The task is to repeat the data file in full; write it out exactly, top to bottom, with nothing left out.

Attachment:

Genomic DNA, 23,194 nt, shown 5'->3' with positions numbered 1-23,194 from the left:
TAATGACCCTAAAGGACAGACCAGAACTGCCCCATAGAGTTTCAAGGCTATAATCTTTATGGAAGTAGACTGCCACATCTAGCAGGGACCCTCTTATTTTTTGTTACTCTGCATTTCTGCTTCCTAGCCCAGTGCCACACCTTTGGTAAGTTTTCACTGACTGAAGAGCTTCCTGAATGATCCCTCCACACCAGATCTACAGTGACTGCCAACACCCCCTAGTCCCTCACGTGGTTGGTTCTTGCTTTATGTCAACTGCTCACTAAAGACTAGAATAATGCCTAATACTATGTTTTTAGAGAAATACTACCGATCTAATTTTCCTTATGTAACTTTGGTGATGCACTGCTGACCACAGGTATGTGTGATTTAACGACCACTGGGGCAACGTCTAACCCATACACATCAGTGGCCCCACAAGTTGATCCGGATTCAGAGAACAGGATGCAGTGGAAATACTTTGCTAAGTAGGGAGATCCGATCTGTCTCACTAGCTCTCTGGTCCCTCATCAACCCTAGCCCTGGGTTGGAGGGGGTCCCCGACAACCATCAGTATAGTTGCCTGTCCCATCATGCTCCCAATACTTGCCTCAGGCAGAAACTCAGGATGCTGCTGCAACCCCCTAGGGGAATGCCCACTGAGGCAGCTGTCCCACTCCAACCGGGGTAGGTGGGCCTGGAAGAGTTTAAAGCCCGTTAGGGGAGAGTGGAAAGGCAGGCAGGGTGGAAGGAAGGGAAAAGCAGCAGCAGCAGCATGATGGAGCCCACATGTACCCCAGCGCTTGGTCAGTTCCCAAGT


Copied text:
Genomic DNA, 23,194 nt, shown 5'->3' with positions numbered 1-23,194 from the left:
TAATGACCCTAAAGGACAGACCAGAACTGCCCCATAGAGTTTCAAGGCTATAATCTTTATGGAAGTAGACTGCCACATCTAGCAGGGACCCTCTTATTTTTTGTTACTCTGCATTTCTGCTTCCTAGCCCAGTGCCACACCTTTGGTAAGTTTTCACTGACTGAAGAGCTTCCTGAATGATCCCTCCACACCAGATCTACAGTGACTGCCAACACCCCCTAGTCCCTCACGTGGTTGGTTCTTGCTTTATGTCAACTGCTCACTAAAGACTAGAATAATGCCTAATACTATGTTTTTAGAGAAATACTACCGATCTAATTTTCCTTATGTAACTTTGGTGATGCACTGCTGACCACAGGTATGTGTGATTTAACGACCACTGGGGCAACGTCTAACCCATACACATCAGTGGCCCCACAAGTTGATCCGGATTCAGAGAACAGGATGCAGTGGAAATACTTTGCTAAGTAGGGAGATCCGATCTGTCTCACTAGCTCTCTGGTCCCTCATCAACCCTAGCCCTGGGTTGGAGGGGGTCCCCGACAACCATCAGTATAGTTGCCTGTCCCATCATGCTCCCAATACTTGCCTCAGGCAGAAACTCAGGATGCTGCTGCAACCCCCTAGGGGAATGCCCACTGAGGCAGCTGTCCCACTCCAACCGGGGTAGGTGGGCCTGGAAGAGTTTAAAGCCCGTTAGGGGAGAGTGGAAAGGCAGGCAGGGTGGAAGGAAGGGAAAAGCAGCAGCAGCAGCATGATGGAGCCCACATGTACCCCAGCGCTTGGTCAGTTCCCAAGT